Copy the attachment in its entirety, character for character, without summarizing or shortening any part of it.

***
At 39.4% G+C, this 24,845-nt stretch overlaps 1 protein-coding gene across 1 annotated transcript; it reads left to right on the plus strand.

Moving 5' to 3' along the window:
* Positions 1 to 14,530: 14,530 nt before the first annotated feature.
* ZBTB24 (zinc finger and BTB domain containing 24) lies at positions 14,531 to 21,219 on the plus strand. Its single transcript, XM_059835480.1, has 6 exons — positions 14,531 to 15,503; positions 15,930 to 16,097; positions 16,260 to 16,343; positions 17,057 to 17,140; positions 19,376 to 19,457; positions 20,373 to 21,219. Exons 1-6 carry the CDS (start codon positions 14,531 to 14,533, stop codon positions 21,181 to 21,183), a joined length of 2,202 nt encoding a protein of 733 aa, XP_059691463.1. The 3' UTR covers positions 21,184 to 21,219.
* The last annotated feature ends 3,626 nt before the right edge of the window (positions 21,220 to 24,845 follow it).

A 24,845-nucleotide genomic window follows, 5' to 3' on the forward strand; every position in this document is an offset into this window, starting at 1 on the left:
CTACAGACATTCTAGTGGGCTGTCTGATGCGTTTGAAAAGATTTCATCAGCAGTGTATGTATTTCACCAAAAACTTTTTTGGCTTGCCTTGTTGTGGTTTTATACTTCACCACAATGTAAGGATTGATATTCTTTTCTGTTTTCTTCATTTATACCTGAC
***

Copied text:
At 39.4% G+C, this 24,845-nt stretch overlaps 1 protein-coding gene across 1 annotated transcript; it reads left to right on the plus strand.

Moving 5' to 3' along the window:
* Positions 1 to 14,530: 14,530 nt before the first annotated feature.
* ZBTB24 (zinc finger and BTB domain containing 24) lies at positions 14,531 to 21,219 on the plus strand. Its single transcript, XM_059835480.1, has 6 exons — positions 14,531 to 15,503; positions 15,930 to 16,097; positions 16,260 to 16,343; positions 17,057 to 17,140; positions 19,376 to 19,457; positions 20,373 to 21,219. Exons 1-6 carry the CDS (start codon positions 14,531 to 14,533, stop codon positions 21,181 to 21,183), a joined length of 2,202 nt encoding a protein of 733 aa, XP_059691463.1. The 3' UTR covers positions 21,184 to 21,219.
* The last annotated feature ends 3,626 nt before the right edge of the window (positions 21,220 to 24,845 follow it).

A 24,845-nucleotide genomic window follows, 5' to 3' on the forward strand; every position in this document is an offset into this window, starting at 1 on the left:
CTACAGACATTCTAGTGGGCTGTCTGATGCGTTTGAAAAGATTTCATCAGCAGTGTATGTATTTCACCAAAAACTTTTTTGGCTTGCCTTGTTGTGGTTTTATACTTCACCACAATGTAAGGATTGATATTCTTTTCTGTTTTCTTCATTTATACCTGAC